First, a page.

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Responsibility theirs

In his Voices letter, Mr. David Landry correctly points out that about a quarter of Texas' electricity is generated by wind and solar power. According to the U.S. Energy Information Administration website, the percentage of "non-hydroelectric renewable" electric generation in Texas was 25.9% of the total in November 2020 (8,913 out of 34,411 in thousands of megawatts/h, compared to 15,425 for natural gas). However, Mr. Landry's letter seems to imply that the loss of that percentage was responsible for the suffering of so many Texans, including several of my relatives. The facts belie that belief.

According to the figures of the Electric Reliability Council of Texas (ERCOT), the average daily wind power generation was between 4,415 and 8,087 megawatts during the polar vortex storm, compared to their predicted estimate of 7,070 megawatts (NBC News, Feb. 21). The same NBC website quotes about a 30,000-megawatt shortfall in combined natural gas, coal, and nuclear power.

I understand that it is more satisfying for conservatives to blame outside actors such as Vermont Sen. Bernie Sanders and New York Rep. Alexandria Ocasio-Cortez for Texans' suffering. The real responsibility for the problem, as explained in Saturday's opinion columns of Paul Krugman and Ed Hirs, lies with Texas government, such as Gov. Greg Abbott and his administration's cozy relationship with the fossil fuel industry.


Little Rock

Pain, horror in Texas

During the recent severe winter weather, Texas by far took the biggest hit. Widespread power outages triggered massive problems. And in true Pavlovian predictability, many right-wingers seized the opportunity to attack the wind turbines that populate the Texas landscape.

Yes, many of the turbines did freeze up in the frigid temps. But can you leave your car outside in bitter cold weather without antifreeze and expect no consequences? Of course not.

Fact: Wind farms in Wisconsin and Iowa have been providing pollution-free electricity continuously during harsh winter weather. How can that be? By spending the money to insulate the gear boxes and equipping the blades with a coating that can be automatically heated to prevent ice buildup.

But in stand-alone, deregulated Texas, winterizing in a highly competitive energy market was shunned in order to reduce costs and maintain viability. Combine this cutthroat, free-for-all atmosphere with a governor and numerous state legislators who deny climate change, and you have a Texas-sized recipe for disaster.

The combination of proud independence, greed, and climate-change denial obstructed preventative measures that could have taken place. Woefully inadequate winterizing at the gas, coal, and nuclear facilities and wind farms in Texas was a monumental blunder with deadly consequences. Ample signs were there for all to see.

The vast majority of the power outages were avoidable. It is tragic that many people died, millions of others experienced prolonged misery, and thousands of homes and businesses are damaged.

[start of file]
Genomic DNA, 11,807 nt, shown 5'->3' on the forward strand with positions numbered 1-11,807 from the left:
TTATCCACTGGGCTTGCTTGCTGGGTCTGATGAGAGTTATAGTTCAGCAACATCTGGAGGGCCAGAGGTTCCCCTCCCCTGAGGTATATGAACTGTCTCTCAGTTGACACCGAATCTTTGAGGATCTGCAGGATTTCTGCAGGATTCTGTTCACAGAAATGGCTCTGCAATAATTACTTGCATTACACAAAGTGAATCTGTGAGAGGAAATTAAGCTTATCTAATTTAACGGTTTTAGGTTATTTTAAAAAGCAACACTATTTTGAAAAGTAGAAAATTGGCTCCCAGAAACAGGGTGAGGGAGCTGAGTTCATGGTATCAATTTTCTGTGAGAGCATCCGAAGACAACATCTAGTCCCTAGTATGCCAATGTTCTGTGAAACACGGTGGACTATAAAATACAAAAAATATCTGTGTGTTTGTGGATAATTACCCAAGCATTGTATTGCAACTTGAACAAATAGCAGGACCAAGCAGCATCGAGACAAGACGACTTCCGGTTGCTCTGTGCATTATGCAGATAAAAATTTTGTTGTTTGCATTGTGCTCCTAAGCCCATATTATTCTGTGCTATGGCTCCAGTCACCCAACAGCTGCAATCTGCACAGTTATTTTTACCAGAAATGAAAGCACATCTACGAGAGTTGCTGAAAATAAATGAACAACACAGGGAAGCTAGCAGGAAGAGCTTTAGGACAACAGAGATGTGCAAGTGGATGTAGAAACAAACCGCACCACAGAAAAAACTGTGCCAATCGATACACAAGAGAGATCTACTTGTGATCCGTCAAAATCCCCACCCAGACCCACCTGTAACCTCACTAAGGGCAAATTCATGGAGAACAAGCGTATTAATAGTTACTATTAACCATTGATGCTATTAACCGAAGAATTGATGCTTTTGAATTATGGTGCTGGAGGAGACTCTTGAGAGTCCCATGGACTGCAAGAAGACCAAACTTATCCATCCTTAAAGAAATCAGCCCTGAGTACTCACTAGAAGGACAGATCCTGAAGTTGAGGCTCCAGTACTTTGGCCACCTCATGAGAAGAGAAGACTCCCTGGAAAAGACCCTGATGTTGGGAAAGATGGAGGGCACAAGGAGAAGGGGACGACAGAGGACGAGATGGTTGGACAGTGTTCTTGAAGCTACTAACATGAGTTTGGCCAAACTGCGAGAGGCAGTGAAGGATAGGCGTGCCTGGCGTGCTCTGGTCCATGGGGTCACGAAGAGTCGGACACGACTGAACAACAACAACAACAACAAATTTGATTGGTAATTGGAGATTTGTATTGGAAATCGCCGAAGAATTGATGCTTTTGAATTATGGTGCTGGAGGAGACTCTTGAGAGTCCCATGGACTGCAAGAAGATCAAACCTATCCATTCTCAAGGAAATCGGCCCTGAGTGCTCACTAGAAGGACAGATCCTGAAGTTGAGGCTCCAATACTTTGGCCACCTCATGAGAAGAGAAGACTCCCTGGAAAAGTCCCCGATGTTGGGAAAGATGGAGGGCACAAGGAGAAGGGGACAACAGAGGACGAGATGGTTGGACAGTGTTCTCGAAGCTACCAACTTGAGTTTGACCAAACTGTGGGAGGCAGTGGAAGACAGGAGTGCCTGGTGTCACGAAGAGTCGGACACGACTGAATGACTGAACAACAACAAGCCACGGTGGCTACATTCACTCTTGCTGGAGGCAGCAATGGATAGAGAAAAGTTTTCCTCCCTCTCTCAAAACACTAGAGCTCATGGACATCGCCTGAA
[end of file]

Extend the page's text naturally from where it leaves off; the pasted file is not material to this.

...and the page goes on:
For anyone out there whose dislike of alternative energy sources stems from your hatred of AOC or the hypothetical Green New Deal, by any means possible try suppressing your vitriol, and look at the Texas catastrophe as a wake-up call. The one conclusion we can all take from the pain and horror in Texas is this: Denial of climate change will not make it go away.


Little Rock

It can, will get worse

If sane Americans think things are bad now, we haven't seen anything. If and when Trump gets subpoenaed by the powers in New York and if he is convicted of anything that warrants him going to prison, what happened Jan. 6 will look pretty tame. The ringleaders who were leading that riot will be emboldened to overthrow the government. Like one of them said, we are at war; the only thing different this time is there will be shooting!


Hot Springs Village

Can species survive?

A rare new species found only in a few other states has recently been observed right here in the Natural State. It emerged from its primordial ooze and has been identified as a vertebrate due to its unique feature called a "backbone." This species has been labeled "vertebrae Hendren" and can be easily distinguished from similar non-vertebral species, mostly jellyfish, who are missing this important evolutionary design.

Sightings of this new Arkansas species attempting to expand its territory into unknown areas by "crossing the aisle" have been reported. Whether or not this rare vertebrate can survive in Arkansas remains to be seen. Perhaps it should be placed on the Endangered Species List.


Hot Springs Village

Earn what you want

Re Louis Burnett's "Need dose of reality": I agree with you 100%! We must have grown up in the same era.

Those who want to go to college should pay for it themselves, and not expect the government to bail them out of student debt. Education costs today are astronomical, and I totally believe something needs be done about lowering costs so it's affordable. The military offers so many great benefits: financial help with college courses, on-the-job training for lifetime skills, medical benefits, and so much more. It's worth a few years to serve your country and get so many benefits in return. Thanks to the GI Bill, I never had a student debt.

Many of today's young folks want everything handed to them. Way back when, we had to earn what we wanted, or do without. And that's when you learn to appreciate everything you have. You don't have rush to get a degree; work and take one class at a time until you can afford to do more.




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